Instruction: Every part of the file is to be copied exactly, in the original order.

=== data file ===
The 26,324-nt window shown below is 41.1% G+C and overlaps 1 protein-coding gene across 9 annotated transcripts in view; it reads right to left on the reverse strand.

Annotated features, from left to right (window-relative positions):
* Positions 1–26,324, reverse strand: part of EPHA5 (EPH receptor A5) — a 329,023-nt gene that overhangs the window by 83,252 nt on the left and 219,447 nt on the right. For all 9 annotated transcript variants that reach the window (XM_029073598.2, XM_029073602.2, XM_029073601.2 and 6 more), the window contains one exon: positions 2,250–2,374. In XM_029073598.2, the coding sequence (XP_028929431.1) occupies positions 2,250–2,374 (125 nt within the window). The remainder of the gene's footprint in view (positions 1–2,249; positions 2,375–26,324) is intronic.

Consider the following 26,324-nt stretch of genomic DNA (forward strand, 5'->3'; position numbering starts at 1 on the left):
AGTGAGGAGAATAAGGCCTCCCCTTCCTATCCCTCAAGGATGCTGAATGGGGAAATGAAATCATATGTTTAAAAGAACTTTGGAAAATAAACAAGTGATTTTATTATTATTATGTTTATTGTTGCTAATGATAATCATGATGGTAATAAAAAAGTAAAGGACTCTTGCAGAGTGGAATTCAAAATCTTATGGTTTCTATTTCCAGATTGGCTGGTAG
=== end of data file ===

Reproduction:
The 26,324-nt window shown below is 41.1% G+C and overlaps 1 protein-coding gene across 9 annotated transcripts in view; it reads right to left on the reverse strand.

Annotated features, from left to right (window-relative positions):
* Positions 1–26,324, reverse strand: part of EPHA5 (EPH receptor A5) — a 329,023-nt gene that overhangs the window by 83,252 nt on the left and 219,447 nt on the right. For all 9 annotated transcript variants that reach the window (XM_029073598.2, XM_029073602.2, XM_029073601.2 and 6 more), the window contains one exon: positions 2,250–2,374. In XM_029073598.2, the coding sequence (XP_028929431.1) occupies positions 2,250–2,374 (125 nt within the window). The remainder of the gene's footprint in view (positions 1–2,249; positions 2,375–26,324) is intronic.

Consider the following 26,324-nt stretch of genomic DNA (forward strand, 5'->3'; position numbering starts at 1 on the left):
AGTGAGGAGAATAAGGCCTCCCCTTCCTATCCCTCAAGGATGCTGAATGGGGAAATGAAATCATATGTTTAAAAGAACTTTGGAAAATAAACAAGTGATTTTATTATTATTATGTTTATTGTTGCTAATGATAATCATGATGGTAATAAAAAAGTAAAGGACTCTTGCAGAGTGGAATTCAAAATCTTATGGTTTCTATTTCCAGATTGGCTGGTAG